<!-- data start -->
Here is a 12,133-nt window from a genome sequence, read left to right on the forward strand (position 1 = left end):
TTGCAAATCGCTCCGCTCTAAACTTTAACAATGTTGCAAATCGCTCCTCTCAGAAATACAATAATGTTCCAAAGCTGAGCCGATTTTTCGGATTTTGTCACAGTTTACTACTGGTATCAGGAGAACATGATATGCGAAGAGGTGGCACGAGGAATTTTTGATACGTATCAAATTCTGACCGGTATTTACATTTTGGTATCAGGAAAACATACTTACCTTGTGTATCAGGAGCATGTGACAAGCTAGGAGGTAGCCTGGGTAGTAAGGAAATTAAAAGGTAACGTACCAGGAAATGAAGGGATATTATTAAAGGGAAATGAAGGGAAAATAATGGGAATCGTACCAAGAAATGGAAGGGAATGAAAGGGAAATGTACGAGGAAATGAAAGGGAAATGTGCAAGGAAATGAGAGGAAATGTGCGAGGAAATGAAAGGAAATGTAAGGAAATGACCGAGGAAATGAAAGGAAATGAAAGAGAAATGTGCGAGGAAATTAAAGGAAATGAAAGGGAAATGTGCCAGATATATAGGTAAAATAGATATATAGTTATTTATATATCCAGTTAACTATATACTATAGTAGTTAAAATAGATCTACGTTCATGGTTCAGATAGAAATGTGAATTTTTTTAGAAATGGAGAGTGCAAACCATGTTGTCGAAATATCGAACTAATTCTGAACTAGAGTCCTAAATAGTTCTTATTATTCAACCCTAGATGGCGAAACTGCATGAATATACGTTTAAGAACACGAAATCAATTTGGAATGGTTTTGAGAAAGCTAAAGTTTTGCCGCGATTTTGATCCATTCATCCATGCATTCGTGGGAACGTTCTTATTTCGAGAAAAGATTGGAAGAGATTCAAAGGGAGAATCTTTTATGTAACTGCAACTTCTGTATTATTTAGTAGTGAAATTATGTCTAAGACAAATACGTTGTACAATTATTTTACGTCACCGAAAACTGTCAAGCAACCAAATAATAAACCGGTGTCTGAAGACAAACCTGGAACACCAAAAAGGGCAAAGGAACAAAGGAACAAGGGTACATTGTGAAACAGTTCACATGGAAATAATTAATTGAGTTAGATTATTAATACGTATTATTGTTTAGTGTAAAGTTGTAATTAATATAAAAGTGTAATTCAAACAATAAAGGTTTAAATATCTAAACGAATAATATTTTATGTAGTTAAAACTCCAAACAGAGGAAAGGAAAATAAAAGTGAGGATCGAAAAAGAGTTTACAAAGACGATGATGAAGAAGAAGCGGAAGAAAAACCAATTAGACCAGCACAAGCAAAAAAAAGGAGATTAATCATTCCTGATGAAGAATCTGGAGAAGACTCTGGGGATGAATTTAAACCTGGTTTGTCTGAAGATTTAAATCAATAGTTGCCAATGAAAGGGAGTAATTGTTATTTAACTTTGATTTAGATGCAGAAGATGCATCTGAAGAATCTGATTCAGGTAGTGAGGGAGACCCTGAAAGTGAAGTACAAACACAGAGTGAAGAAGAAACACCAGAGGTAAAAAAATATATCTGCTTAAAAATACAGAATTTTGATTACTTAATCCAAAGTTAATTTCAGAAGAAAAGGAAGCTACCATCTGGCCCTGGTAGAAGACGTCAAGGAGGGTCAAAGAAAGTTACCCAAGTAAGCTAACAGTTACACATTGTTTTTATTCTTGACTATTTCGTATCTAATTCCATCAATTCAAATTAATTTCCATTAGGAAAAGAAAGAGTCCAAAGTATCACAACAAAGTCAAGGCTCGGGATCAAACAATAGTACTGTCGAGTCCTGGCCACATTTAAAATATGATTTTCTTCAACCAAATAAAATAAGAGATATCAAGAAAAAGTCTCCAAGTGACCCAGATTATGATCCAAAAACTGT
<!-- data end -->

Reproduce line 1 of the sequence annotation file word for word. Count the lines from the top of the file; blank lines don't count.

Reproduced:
Here is a 12,133-nt window from a genome sequence, read left to right on the forward strand (position 1 = left end):